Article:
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01-13-2011, 01:58 AM   #16
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QuoteQuote:
One point that has not been made yet is that all a close-up filter gives you is closer focus (in fact, they give you a *fixed* focus distance). If that distance is not closer than the "native" one of the macro lens, you gain nothing and lose IQ in the process.
QuoteQuote:
Thanks for clearing this up, I wasn't quite understanding how they worked. My initial assumption was that they were essentially a "magnifying glass", so they'd just increase the magnification of a macro lens....
Your initial assumption was correct. A close-up lens always increases the magnification of a camera lens, macro or not. In this case, the minimum magnification for the DFA 50 with a 125mm close-up lens is about 0.4x and when fully extended about 1.8x.

Details: A 50mm lens focused at infinity has a magnification of zero because things at infinity are infinitely small. When a 125mm close-up lens is added the focus distance changes from infinity to 125mm and the magnification is about* m" = (f_original/f_close-up)=(50/125)=0.4x

Extending a lens to a magnification of m' then adding a close-up lens with a magnification m" results in a total magnification m of:

m=(1+m')(1+m")-1 (if the actual focal length of the original lens does not change due to extension)

Pentax says the minimum focusing distance is 7.67" or 195mm; this implies the actual focal length at 1X is close to 50mm. Digital Cameras and Accessories - Official PENTAX Imaging Web Site. (minimum_focusing_distance=f(1+m)(1+m)/m).

When this lens is extended to 1x and a 125mm close-up lens is added the expected magnification is about* m= (1+1)(1+.4)-1=1.8x.


Also the working distance between the lens and the subject is not fixed by adding a close-up lens; in this case, it is nominally** 125mm when the original lens is focused at infinity (magnification 0.4x) and reduces to about 56mm when the original lens is fully extended.

Details: The ratio of working distances w' and w" for magnifications m' & m" due to extension is approximately:

w'/w" = (1+1/m')/(1+1/m") (if the actual focal length of the original lens does not change due to extension)


Dave

*I say "about" because these are approximations based on what's called Thin Lens optics. In the thin lens case the magnification due to adding a close-up lens to an original lens with a spacing between them results in a lower magnification than if they were touching; the formula is:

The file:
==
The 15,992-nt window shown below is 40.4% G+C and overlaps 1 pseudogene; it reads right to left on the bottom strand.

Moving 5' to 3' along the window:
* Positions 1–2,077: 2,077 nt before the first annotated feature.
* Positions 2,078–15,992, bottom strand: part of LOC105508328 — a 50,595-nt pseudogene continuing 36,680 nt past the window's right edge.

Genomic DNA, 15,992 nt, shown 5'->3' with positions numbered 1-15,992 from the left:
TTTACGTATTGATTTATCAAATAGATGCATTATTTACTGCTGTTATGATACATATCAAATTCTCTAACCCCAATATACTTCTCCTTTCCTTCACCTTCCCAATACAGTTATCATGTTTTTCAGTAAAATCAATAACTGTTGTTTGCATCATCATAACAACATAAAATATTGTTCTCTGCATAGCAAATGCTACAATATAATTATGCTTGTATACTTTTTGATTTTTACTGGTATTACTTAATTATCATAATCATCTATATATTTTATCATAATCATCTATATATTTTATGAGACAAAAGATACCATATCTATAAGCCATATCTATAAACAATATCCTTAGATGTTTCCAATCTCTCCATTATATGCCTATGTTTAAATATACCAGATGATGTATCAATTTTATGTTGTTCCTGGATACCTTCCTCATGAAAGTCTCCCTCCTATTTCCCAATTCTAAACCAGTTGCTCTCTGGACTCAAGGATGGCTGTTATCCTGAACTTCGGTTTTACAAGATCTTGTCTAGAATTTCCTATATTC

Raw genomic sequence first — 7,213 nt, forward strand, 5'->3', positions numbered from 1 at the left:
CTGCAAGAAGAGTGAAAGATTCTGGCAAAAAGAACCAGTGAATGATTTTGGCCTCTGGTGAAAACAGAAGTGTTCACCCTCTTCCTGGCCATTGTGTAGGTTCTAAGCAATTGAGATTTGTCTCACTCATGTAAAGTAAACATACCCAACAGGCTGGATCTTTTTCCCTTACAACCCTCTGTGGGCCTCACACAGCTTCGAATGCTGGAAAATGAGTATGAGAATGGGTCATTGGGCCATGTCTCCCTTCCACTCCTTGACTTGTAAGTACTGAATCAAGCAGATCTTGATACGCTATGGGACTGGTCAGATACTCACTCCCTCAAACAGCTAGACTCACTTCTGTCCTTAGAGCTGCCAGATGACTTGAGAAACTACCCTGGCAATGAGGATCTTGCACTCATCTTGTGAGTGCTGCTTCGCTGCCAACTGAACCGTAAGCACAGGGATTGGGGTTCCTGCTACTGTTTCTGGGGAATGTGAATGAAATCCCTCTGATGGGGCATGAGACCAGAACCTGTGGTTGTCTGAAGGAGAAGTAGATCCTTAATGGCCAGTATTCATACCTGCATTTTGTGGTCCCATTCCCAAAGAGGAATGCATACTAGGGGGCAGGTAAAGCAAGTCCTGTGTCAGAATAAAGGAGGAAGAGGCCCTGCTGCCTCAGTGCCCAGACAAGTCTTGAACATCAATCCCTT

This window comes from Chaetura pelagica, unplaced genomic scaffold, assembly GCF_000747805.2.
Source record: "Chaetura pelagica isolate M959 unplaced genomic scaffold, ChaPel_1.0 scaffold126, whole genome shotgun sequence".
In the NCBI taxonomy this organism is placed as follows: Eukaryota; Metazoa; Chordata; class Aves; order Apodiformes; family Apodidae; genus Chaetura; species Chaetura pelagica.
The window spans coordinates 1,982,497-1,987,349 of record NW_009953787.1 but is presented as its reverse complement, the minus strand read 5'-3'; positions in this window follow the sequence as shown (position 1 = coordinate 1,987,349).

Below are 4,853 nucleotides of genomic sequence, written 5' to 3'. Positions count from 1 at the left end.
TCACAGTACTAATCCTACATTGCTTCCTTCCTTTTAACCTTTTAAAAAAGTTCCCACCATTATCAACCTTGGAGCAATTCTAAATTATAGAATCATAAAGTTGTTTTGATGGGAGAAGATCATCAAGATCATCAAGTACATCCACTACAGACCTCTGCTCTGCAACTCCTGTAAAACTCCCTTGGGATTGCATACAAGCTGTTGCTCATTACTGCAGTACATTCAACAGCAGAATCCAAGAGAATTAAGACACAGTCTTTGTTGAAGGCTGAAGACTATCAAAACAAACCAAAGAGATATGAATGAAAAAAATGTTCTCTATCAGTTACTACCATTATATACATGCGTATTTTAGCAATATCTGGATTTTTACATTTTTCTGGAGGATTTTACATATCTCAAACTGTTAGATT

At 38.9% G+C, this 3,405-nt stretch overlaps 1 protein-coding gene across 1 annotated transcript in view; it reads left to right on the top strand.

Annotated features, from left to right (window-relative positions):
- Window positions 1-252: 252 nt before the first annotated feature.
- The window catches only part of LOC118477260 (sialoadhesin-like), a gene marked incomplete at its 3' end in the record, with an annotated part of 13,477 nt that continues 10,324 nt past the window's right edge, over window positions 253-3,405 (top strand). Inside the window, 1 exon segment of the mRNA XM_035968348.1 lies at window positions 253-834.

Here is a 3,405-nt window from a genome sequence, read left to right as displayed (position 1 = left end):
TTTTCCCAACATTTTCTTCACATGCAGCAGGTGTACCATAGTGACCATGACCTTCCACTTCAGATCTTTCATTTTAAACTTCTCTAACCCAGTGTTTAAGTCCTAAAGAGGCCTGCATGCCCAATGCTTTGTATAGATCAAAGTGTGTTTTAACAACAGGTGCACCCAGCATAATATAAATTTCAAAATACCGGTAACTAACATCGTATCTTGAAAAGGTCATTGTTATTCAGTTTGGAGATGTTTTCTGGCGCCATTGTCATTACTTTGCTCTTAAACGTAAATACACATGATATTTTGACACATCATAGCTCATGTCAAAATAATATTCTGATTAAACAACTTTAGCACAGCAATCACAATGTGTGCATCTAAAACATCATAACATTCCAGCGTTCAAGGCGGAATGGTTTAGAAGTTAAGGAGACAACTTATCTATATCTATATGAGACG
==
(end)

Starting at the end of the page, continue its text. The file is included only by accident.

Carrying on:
m_close-up = (focal_length_original - spacing)/(focal_length_close-up)

**I say "nominally" in the above because of the thin-lens approximations used and possible lens recesses.



Last edited by newarts; 01-13-2011 at 02:34 AM.
01-13-2011, 03:19 AM   #17
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Here's one I did with a D/FA100mm and a Pentax close-up filter (a tricky combo):



I tried it on my DA35mm Ltd, but it was a no-go due to the impossibly close focal plane.
01-13-2011, 06:05 AM   #18
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QuoteOriginally posted by newarts Quote
Granted image quality likey doesn' t increase using a Raynox or equivalent quality closeup lens but it is still excellent in the many cases reported here in the " Raynox Club" thread.
Let me prefix what follows by saying that you don't need to convince me of the DCR-250's quality, I own one and I really like it.

However, the OP's question had to do with using a close-up filter *with* a dedicated macro lens.

QuoteQuote:
The closest focusing distance using a close-up lens attachment is always smaller than without it.
Definitely not always, and most certainly not with dedicated macro lenses as per the OP's question.

The working distance with the DCR-250, regardless of the lens it is attached to, is 11cm (it is a +9 diopter, working distance = 1/9 meters). That is the distance from the DCR-250 itself to the subject.

For example, the Vivitar 105/2.5's minimum focusing distance is 351mm. That is measured from the sensor, and translates to a working distance of 13.8 cm at 1:1 (the lens measures 17cm, and the registration distance is 4.3cm. 35.1 - 17 - 4.3 = 13.8). In this case, the gain in magnification is insignificant.

With shorter macro lenses, which have even closer minimum focus distances, the DCR-250 would actually *decrease* magnification because it would force you to focus *farther*.
01-13-2011, 07:37 AM   #19
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QuoteOriginally posted by RBellavance Quote
....

The working distance with the DCR-250, regardless of the lens it is attached to, is 11cm (it is a +9 diopter, working distance = 1/9 meters). That is the distance from the DCR-250 itself to the subject.

For example, the Vivitar 105/2.5's minimum focusing distance is 351mm. That is measured from the sensor, and translates to a working distance of 13.8 cm at 1:1 (the lens measures 17cm, and the registration distance is 4.3cm. 35.1 - 17 - 4.3 = 13.8). In this case, the gain in magnification is insignificant........